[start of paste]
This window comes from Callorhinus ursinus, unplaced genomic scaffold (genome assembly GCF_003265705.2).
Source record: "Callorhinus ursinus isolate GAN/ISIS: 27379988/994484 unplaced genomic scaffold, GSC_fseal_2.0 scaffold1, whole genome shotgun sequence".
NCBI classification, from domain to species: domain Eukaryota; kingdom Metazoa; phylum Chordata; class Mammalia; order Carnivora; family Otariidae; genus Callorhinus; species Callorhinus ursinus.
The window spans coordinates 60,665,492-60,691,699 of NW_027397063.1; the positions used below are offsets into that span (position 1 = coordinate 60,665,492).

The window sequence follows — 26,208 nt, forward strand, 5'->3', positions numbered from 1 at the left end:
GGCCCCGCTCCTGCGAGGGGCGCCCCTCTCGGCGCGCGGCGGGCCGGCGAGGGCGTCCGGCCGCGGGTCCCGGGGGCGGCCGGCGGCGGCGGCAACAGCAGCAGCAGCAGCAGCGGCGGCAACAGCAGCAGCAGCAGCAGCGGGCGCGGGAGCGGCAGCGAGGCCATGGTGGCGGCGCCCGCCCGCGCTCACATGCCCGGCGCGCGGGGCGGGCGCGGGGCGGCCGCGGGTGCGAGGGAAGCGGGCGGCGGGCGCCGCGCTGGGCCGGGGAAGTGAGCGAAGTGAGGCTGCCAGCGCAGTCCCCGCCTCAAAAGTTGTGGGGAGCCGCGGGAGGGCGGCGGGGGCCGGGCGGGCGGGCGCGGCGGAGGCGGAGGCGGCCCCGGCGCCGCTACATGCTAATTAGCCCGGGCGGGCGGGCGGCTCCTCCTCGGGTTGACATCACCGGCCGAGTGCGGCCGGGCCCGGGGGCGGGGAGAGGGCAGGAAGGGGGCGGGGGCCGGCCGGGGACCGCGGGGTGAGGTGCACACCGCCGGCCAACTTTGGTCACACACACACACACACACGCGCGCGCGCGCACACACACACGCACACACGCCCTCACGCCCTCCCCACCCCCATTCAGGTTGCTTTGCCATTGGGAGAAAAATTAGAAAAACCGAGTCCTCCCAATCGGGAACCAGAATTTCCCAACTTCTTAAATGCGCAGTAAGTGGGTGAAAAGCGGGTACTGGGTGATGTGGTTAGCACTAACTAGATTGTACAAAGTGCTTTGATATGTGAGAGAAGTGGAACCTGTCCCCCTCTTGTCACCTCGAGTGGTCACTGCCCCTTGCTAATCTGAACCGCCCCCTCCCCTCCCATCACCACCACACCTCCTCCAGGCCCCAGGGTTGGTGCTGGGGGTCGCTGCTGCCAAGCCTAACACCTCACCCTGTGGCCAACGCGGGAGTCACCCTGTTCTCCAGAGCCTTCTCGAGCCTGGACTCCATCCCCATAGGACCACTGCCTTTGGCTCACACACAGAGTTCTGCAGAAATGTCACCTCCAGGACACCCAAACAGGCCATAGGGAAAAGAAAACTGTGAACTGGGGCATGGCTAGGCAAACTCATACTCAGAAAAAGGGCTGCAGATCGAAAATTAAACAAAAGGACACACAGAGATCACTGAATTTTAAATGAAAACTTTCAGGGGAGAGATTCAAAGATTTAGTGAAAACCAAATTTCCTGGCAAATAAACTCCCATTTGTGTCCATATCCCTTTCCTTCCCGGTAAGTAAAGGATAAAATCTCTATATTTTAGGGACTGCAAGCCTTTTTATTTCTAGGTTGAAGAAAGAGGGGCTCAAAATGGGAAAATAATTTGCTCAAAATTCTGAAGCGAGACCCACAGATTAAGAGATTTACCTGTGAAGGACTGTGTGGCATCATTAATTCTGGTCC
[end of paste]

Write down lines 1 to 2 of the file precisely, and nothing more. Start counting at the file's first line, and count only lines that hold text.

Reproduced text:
This window comes from Callorhinus ursinus, unplaced genomic scaffold (genome assembly GCF_003265705.2).
Source record: "Callorhinus ursinus isolate GAN/ISIS: 27379988/994484 unplaced genomic scaffold, GSC_fseal_2.0 scaffold1, whole genome shotgun sequence".